Eye on the Sky

Be Prepared!

2021 hurricane season poised to be active.

By Paul Wilkerson

The Tropical Atlantic region is fresh off the most active hurricane season in history, with 30 named storms and 14 hurricanes, with 6 major hurricanes. While no two seasons are alike, can we expect similar results for the 2021 season?

The 2020 Tropical Atlantic hurricane season was the most active in history.

Hurricane season runs annually in the Atlantic from June 1 to November 30. It is important to note that tropical activity can occur outside of these dates, of course. Named systems have formed in May and also in December due to favorable conditions in the Atlantic Basin.  

During 2020, El Niño conditions transitioned to neutral/weak La Niña. In general, neutral and weak La Niña conditions lend to a more active season. Upper level winds during this type of El Niño–Southern Oscillation are typically light across the Atlantic Basin, resulting in a reduction in wind shear, which promotes an environment conducive to tropical development. The other piece of the 2020 puzzle was well-above-normal sea surface temperatures across the entire Atlantic, Caribbean and into the Gulf of Mexico. As a result, plenty of fuel was available for tropical development.

For the 2021 season, unfortunately some of the conditions will mirror the 2020 season. As of press time, weak La Niña conditions were present, with the forecast calling for these conditions to continue to weaken through the first month of summer before conditions turn neutral for the remainder of the summer and into the early fall. Additionally, sea surface temperatures currently are running above normal in a large portion of the Gulf of Mexico, the Caribbean and the Atlantic Basin. As a result of these conditions, the opportunity will exist for a significant tropical season across the Atlantic.

These are NOAA’s predictions for the 2021 Atlantic Hurricane Season.

NOAA is predicting another above-normal Atlantic hurricane season. However, experts do not anticipate the historic level of storm activity seen in 2020. For 2021, a likely range of 13 to 20 named storms (winds of 39 mph or higher), of which 6 to 10 could become hurricanes (winds of 74 mph or higher), including 3 to 5 major hurricanes (category 3, 4 or 5; with winds of 111 mph or higher) is expected.

My personal official forecast is for 20 named storms, 9 hurricanes and also 4 major hurricanes. (For perspective, the average hurricane season sees 14 named storms, 7 hurricanes and 3 major hurricanes.) While it is nearly impossible to say with accuracy at this time, islands in the Caribbean and the United States mainland stand a high likelihood of seeing multiple land-falling systems during the 2021 season.

With the 2021 season on the horizon, it is important for all travelers to the Islands to take time to think about their hurricane preparedness plans if one should occur during your travels. It also is important to think about adding trip insurance to protect your investment. If a hurricane strikes while you are on-island, there is a significant likelihood that you will be delayed in returning to your country of origin. Also ensure that friends and family at home are aware of your travel plans and have a copy of your itinerary. If on-island and a tropical system threatens, be sure to check with your hotel/resort/villa staff to get important messages concerning what you need to do in order to stay safe. Follow all directions given, as they are there to look out for you.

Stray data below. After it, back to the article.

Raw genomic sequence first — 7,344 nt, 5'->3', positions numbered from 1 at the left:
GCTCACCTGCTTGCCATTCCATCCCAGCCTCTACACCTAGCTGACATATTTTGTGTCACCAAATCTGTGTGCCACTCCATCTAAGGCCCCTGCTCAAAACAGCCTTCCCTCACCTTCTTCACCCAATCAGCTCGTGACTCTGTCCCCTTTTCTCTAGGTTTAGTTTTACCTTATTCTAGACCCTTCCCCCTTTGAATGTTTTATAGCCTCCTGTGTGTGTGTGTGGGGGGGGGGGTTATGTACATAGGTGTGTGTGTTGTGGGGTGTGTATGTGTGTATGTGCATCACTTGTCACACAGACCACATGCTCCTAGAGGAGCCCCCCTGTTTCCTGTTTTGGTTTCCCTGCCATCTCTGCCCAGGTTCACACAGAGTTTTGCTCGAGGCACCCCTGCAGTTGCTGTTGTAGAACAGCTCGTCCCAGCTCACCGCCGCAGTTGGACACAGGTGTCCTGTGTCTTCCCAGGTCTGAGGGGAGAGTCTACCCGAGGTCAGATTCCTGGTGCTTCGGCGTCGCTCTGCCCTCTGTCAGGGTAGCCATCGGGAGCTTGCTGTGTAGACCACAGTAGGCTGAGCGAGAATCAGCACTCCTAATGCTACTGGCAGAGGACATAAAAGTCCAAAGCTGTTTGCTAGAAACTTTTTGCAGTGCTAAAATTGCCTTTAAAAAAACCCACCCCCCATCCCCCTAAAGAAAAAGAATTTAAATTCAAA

For our friends who call the Islands home, it is equally important for you to go over your safety and preparedness plans with your entire family. Let your neighbors and friends know where you plan on seeking shelter should a tropical system materialize. In the lead-up to tropical systems, make sure to first and foremost follow messaging instructions from the Department of Disaster Management and Emergencies (DDME). This is the official government source for messaging to island residents. Other important entities to follow include the National Hurricane Center and the Bahamas Meteorological Agency. For unofficial information, my island weather page—Turks and Caicos Weather Info on Facebook—provides a good source of information prior to, during and post-tropical systems. Iit is important to vet any and all information you receive. In the event of a land-falling system in the Turks & Caicos Islands, my page will only post information that has been verified, in order to provide accurate and up-to-date information for citizens and travelers alike. DDME messaging will always be a significant part of facts on the weather page.

While the Turks & Caicos Islands are three and a half years removed from major Hurricane Irma, many still feel the effects of that terrible event. Understandably, many likely deal with anxiety as hurricane season approaches. With diligent planning on the front end, you can be better prepared to weather the storm should tropical weather threaten this season. For visitors, preparation and conversation about trips during tropical season will enable you to make smart decisions and ensure your vacation runs smoothly should inclement weather develop.



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Agile LeVin—photographer, explorer and chronicler of everything TCI on his website www.visittci.com—took this drone photo of the multi-textured wetlands of West Caicos. He was part of the expedition that investigated the site of the historic pirate attack in the area. For more information and photos, go to page 48.

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